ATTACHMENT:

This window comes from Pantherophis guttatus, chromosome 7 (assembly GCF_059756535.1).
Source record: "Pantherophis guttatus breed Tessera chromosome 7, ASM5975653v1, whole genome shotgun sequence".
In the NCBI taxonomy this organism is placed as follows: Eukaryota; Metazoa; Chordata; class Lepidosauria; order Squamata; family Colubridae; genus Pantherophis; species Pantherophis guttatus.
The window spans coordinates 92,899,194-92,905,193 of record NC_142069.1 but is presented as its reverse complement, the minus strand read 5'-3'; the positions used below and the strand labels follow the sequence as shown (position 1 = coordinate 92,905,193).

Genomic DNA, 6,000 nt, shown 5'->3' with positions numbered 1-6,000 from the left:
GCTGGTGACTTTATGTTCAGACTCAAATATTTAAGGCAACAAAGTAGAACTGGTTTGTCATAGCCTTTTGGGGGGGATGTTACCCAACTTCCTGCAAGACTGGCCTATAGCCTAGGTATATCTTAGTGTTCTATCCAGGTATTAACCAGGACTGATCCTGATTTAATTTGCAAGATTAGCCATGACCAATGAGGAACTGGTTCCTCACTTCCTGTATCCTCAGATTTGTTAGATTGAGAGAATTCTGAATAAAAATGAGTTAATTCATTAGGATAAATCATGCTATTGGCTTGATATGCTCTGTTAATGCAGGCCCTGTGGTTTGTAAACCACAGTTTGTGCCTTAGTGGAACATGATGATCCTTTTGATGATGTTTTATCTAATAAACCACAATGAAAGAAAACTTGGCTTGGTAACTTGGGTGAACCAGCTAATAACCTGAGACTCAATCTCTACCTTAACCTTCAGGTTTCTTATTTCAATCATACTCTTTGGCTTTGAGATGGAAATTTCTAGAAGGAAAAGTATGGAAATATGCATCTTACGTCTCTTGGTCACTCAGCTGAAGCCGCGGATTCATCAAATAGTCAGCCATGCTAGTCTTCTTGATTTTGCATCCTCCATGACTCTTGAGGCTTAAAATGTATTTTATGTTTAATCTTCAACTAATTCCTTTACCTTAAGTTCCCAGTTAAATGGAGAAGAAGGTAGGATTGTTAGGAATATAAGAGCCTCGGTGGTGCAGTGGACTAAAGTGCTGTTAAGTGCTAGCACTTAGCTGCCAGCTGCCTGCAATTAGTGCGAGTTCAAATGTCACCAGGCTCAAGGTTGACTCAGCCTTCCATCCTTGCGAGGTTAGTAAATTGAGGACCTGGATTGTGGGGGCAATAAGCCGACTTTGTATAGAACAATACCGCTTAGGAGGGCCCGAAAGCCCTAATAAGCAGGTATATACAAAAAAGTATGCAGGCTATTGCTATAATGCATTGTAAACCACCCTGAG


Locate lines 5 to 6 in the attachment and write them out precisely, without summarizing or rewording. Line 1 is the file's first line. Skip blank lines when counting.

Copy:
Genomic DNA, 6,000 nt, shown 5'->3' with positions numbered 1-6,000 from the left:
GCTGGTGACTTTATGTTCAGACTCAAATATTTAAGGCAACAAAGTAGAACTGGTTTGTCATAGCCTTTTGGGGGGGATGTTACCCAACTTCCTGCAAGACTGGCCTATAGCCTAGGTATATCTTAGTGTTCTATCCAGGTATTAACCAGGACTGATCCTGATTTAATTTGCAAGATTAGCCATGACCAATGAGGAACTGGTTCCTCACTTCCTGTATCCTCAGATTTGTTAGATTGAGAGAATTCTGAATAAAAATGAGTTAATTCATTAGGATAAATCATGCTATTGGCTTGATATGCTCTGTTAATGCAGGCCCTGTGGTTTGTAAACCACAGTTTGTGCCTTAGTGGAACATGATGATCCTTTTGATGATGTTTTATCTAATAAACCACAATGAAAGAAAACTTGGCTTGGTAACTTGGGTGAACCAGCTAATAACCTGAGACTCAATCTCTACCTTAACCTTCAGGTTTCTTATTTCAATCATACTCTTTGGCTTTGAGATGGAAATTTCTAGAAGGAAAAGTATGGAAATATGCATCTTACGTCTCTTGGTCACTCAGCTGAAGCCGCGGATTCATCAAATAGTCAGCCATGCTAGTCTTCTTGATTTTGCATCCTCCATGACTCTTGAGGCTTAAAATGTATTTTATGTTTAATCTTCAACTAATTCCTTTACCTTAAGTTCCCAGTTAAATGGAGAAGAAGGTAGGATTGTTAGGAATATAAGAGCCTCGGTGGTGCAGTGGACTAAAGTGCTGTTAAGTGCTAGCACTTAGCTGCCAGCTGCCTGCAATTAGTGCGAGTTCAAATGTCACCAGGCTCAAGGTTGACTCAGCCTTCCATCCTTGCGAGGTTAGTAAATTGAGGACCTGGATTGTGGGGGCAATAAGCCGACTTTGTATAGAACAATACCGCTTAGGAGGGCCCGAAAGCCCTAATAAGCAGGTATATACAAAAAAGTATGCAGGCTATTGCTATAATGCATTGTAAACCACCCTGAG